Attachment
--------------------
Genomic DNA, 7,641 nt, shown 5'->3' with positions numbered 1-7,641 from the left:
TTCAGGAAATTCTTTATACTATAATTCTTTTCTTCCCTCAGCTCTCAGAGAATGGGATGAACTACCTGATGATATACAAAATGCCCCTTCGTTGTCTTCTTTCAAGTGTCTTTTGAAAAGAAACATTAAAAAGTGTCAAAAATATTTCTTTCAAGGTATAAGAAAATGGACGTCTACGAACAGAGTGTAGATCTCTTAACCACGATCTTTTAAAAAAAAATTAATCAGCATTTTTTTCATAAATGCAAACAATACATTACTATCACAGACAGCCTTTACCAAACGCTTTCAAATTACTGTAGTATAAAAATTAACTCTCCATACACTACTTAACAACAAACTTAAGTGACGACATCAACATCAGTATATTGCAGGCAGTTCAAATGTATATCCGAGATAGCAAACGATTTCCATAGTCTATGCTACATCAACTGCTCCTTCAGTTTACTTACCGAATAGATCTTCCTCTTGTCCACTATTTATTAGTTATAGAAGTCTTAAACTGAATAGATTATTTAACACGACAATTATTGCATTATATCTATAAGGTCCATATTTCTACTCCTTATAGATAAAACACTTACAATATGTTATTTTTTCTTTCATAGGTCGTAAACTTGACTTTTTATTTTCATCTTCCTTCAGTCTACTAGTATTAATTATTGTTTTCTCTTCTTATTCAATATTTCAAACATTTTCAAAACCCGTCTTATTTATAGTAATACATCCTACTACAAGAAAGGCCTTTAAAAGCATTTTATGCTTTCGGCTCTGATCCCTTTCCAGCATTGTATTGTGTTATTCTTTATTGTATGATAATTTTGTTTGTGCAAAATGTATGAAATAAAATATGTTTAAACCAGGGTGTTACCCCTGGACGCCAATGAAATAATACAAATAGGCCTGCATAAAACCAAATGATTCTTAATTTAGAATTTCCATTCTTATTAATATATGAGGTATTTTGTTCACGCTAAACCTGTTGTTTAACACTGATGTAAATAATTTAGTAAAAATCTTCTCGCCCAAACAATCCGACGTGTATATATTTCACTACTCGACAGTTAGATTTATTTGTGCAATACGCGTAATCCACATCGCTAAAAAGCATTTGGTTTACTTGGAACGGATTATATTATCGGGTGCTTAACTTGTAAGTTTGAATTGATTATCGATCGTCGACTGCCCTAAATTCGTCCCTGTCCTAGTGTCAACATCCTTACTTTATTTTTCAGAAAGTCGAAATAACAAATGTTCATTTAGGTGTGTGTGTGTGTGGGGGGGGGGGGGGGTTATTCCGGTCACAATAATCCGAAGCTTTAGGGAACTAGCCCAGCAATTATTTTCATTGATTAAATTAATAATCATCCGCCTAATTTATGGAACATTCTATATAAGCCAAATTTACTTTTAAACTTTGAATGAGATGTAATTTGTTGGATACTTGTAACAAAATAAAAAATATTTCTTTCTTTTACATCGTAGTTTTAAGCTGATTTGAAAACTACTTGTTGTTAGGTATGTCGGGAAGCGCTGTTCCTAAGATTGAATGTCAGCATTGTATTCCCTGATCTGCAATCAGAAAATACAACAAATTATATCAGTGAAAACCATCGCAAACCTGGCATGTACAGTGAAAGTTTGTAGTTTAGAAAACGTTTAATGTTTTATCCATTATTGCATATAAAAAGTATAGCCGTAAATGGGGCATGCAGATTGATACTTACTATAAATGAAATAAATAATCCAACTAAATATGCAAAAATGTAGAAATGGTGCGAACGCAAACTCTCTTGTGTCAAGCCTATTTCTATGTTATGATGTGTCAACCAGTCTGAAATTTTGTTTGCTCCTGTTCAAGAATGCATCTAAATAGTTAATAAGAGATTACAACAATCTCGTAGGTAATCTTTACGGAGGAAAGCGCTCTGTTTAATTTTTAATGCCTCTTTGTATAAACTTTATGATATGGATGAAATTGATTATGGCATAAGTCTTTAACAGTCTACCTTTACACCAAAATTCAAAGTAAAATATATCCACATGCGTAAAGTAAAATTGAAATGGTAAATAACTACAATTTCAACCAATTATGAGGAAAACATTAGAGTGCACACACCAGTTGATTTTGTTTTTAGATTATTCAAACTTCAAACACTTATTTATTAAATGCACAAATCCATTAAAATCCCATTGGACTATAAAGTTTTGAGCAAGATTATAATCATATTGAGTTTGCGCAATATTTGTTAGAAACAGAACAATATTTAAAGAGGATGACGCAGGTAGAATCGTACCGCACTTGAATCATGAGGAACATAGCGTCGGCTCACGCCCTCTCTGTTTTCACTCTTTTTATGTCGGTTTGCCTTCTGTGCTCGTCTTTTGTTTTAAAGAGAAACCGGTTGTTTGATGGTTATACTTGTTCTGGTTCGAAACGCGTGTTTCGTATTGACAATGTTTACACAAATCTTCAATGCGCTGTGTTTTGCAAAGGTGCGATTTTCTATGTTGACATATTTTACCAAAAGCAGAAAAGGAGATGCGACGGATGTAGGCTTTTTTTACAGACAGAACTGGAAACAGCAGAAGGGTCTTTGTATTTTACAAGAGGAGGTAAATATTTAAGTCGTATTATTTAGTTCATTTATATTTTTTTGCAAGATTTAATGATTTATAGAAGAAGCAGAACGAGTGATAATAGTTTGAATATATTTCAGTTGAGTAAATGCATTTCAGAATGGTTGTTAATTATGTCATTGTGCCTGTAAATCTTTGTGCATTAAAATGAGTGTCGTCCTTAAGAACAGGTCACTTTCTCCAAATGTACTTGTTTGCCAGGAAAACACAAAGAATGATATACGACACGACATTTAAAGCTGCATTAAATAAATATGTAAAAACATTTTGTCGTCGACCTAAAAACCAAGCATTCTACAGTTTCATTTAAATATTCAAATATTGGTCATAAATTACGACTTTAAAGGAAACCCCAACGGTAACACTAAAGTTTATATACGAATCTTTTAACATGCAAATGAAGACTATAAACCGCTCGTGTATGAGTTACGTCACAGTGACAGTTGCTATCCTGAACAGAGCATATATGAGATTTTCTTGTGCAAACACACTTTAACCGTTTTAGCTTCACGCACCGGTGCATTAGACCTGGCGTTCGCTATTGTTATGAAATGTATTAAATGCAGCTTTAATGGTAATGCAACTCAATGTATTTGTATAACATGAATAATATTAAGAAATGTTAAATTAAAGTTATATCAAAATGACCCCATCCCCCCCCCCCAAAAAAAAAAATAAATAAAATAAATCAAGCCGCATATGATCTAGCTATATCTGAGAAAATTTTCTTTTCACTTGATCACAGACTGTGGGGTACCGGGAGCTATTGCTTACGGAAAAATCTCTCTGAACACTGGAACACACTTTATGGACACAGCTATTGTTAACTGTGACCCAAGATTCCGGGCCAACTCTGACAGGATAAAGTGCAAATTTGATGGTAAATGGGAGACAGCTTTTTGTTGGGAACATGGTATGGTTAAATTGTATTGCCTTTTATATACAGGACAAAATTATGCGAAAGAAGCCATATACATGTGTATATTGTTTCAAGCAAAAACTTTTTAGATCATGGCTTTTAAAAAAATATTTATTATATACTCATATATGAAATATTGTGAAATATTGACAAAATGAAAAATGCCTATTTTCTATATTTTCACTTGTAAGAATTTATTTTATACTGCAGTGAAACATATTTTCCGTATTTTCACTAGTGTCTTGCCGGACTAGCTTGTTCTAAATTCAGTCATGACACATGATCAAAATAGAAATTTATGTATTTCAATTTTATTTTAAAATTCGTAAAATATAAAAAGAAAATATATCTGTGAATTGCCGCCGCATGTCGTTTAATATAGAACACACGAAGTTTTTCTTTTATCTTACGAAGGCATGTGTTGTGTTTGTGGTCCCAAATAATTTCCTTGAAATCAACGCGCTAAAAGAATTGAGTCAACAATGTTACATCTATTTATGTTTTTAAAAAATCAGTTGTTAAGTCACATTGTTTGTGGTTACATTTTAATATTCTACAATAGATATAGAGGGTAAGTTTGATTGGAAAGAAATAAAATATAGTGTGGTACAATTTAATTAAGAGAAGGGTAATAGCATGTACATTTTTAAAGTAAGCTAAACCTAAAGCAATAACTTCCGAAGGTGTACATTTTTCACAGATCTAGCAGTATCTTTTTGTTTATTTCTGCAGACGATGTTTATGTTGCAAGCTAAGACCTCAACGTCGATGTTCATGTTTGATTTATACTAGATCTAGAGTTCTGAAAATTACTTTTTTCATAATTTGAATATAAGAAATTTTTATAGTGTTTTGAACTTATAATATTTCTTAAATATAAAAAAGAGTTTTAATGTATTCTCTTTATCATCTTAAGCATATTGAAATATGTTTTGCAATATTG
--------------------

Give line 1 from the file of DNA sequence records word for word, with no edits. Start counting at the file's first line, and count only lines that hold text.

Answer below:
Genomic DNA, 7,641 nt, shown 5'->3' with positions numbered 1-7,641 from the left: